The inclusion of The Mirror Crack’d from Side to Side above may surprise many of you, but — as I’ve outlined poorly here before — my thesis is that this book is among the most important Christie wrote for the simple fact of the acknowledgement of change in the preserved-in-aspic world of Jane Marple and the Christie canon. That moment in Christie’s output is huge, because in the books that follow — The Clocks (1963), A Caribbean Mystery (1964), At Bertram’s Hotel (1965), Third Girl (1966), Endless Night (1967), By the Pricking of My Thumbs (1968) — the background of change becomes inescapable: from brutalist 1960s architecture via dayes gone bye hotels to a sense of the essential loss of identity and security in a society that no longer values you, the world Christie is renowned and celebrated for (and in which she did her very best work) was no longer the world people outside the books inhabited or recognised. Author and creations alike were disdained as part of a stuffy tradition that had nothing to do with “modern” mores, and Christie was as confused about how to face this shifting milieu as would be expected.
The style of book coming into vogue — the realistic thriller, the crime novel — were the very experiments that she had herself been unsuccessful in attempting when it wasn’t required of her. The likes of They Came to Baghdad (1951) and Destination Unknown (1954) have some typically Chirstiean flourishes, but I’d lay good money on not even the most counter-culture reader putting them anywhere near their top 40 of her books. Also, it’s fair to say, she would have been aware that An Agatha Christie Novel wasn’t that type of book and, approaching the end of her eighth decade, she lacked both the motivation and the wherewithal to reinvent herself in such a way. There’s a huge amount of truth in that assertion that Christie didn’t change what she wrote because she only really knew how to write a very limited range of genre (and, at her best, practically no-one could rival her in that arena), but I’d opine that she was savvy enough to be more than fully aware of the changing fashions, and that these books address that change head-on.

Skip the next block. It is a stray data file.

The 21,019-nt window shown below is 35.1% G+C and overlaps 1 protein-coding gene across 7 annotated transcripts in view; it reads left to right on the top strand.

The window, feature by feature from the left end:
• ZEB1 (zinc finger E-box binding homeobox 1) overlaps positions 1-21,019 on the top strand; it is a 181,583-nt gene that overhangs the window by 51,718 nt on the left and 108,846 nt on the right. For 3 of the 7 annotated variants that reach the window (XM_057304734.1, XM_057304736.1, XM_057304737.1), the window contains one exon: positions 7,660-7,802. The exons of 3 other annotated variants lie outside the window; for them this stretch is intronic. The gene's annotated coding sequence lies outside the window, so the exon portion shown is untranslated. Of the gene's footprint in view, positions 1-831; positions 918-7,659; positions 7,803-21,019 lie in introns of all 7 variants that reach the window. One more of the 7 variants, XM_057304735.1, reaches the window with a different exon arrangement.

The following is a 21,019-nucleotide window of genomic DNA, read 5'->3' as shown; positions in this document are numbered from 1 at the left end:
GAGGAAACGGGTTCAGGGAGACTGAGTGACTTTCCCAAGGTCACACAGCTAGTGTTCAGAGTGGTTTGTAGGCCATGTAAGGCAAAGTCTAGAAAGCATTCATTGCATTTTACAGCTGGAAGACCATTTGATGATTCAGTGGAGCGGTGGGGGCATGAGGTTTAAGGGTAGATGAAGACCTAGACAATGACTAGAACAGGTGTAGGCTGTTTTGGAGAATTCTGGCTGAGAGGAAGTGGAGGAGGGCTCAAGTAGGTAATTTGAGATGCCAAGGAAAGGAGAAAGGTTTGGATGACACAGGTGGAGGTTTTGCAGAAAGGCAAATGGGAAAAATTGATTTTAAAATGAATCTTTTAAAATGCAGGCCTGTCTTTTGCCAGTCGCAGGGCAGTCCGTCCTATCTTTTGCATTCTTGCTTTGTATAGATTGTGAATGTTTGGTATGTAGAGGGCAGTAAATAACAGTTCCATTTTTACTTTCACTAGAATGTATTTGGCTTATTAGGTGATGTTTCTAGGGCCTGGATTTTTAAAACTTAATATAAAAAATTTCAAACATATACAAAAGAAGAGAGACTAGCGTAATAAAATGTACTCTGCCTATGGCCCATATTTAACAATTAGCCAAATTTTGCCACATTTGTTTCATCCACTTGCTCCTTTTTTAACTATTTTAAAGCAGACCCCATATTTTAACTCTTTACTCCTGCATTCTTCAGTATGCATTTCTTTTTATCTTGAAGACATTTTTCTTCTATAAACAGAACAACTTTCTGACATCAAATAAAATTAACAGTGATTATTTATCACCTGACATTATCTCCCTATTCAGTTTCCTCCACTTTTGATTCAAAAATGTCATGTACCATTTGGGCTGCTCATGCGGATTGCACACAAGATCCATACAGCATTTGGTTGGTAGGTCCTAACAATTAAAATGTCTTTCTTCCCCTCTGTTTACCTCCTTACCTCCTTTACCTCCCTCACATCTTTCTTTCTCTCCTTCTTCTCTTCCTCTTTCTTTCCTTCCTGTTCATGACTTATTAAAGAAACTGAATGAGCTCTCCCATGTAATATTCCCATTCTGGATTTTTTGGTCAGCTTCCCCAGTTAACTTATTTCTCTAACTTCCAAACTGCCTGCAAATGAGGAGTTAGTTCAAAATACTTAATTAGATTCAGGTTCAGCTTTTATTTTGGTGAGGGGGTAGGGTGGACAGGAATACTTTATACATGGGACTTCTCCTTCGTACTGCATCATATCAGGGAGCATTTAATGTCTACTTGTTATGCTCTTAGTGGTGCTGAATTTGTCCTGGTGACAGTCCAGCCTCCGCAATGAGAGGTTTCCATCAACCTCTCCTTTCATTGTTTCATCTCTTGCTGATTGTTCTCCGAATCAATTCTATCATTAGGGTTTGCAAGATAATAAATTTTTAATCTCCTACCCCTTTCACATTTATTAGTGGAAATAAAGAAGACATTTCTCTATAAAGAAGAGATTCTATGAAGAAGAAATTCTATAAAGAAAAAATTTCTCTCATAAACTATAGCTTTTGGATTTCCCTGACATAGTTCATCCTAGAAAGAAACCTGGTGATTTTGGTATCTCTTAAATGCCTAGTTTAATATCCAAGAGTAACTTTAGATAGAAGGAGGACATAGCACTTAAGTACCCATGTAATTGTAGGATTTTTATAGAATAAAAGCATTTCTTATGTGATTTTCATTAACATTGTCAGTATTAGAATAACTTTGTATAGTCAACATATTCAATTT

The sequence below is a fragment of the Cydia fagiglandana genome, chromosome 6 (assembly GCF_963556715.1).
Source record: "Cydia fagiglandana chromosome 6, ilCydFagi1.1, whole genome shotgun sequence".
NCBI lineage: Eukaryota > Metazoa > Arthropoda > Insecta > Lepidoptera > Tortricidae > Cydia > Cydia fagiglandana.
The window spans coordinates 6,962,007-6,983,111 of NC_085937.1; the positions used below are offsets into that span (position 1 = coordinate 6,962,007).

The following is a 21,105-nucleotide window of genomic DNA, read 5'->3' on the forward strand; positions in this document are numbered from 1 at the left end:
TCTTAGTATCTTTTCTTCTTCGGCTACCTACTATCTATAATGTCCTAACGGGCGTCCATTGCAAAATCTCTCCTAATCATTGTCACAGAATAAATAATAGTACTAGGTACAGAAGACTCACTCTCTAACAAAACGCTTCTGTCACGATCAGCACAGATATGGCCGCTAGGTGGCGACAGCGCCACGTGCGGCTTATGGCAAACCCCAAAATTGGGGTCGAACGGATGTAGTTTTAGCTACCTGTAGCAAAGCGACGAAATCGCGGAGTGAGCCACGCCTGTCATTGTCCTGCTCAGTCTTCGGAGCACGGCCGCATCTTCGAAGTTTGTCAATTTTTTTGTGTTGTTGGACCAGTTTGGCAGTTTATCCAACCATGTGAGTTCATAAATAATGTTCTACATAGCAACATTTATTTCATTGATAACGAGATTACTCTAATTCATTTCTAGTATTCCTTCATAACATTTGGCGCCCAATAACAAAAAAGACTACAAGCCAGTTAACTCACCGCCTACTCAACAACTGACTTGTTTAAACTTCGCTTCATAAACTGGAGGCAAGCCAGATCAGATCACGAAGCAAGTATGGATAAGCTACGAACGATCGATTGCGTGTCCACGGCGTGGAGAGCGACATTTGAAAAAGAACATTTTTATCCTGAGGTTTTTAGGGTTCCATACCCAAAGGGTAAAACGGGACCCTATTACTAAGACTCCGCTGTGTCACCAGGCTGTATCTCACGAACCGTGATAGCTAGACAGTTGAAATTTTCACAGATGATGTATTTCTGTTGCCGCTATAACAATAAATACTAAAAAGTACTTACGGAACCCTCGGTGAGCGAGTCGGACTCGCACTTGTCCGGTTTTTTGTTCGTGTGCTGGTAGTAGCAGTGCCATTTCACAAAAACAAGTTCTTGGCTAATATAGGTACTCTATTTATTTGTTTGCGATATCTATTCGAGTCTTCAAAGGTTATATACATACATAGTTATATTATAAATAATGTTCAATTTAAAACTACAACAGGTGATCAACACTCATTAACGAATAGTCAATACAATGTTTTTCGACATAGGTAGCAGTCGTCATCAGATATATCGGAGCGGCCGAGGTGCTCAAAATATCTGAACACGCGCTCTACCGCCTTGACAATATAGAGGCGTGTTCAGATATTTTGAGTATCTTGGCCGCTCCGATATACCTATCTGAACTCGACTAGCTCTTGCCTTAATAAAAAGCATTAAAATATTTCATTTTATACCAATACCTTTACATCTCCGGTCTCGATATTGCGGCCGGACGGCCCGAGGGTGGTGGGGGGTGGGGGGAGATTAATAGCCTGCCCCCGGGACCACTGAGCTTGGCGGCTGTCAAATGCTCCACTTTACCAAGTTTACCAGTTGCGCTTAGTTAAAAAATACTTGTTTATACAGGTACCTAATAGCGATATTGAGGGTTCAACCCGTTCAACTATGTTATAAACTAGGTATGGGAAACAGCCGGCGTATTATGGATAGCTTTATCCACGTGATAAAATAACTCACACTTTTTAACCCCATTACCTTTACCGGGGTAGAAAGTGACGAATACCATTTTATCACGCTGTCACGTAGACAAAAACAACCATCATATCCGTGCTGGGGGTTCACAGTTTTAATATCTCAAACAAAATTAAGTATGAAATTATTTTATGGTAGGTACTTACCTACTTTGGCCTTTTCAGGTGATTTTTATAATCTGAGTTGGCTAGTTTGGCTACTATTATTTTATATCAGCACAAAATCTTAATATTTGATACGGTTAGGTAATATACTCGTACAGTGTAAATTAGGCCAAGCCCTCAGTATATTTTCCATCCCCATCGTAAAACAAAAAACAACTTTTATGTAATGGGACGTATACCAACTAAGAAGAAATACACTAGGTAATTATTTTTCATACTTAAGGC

And so, at last, to Hallowe’en Party.
Hallowe’en Party is a novel where, in many ways, most of the ingredients are wrong, but — hear me out — often deliberately so. The crime is wrong, the characters are wrong, the investigation is wrong, the clues are wrong, the deductions are wrong…I’m not saying Christie salvages a masterpiece from this, but a lot of what is going on here feels very pointedly wide of the mark. There are moments when a real sharp-eyed savagery shows through in her writing through the parroting of easy conclusions or lazy reasoning on behalf of her characters, and I see this as a deliberate response to the changing attitudes and fashions in crime fiction, and shall expand on this below. Undeniably, however, in writing this Christie was biting off far more than she could chew and — as came to typify the later career of Leo Bruce, for one — the ability to takes swipes and also remain at range and so unharmed oneself eluded her. In short, she also writes a fair amount of crap. But, and here’s my partial defence of this title, it comes from very good and clear intentions.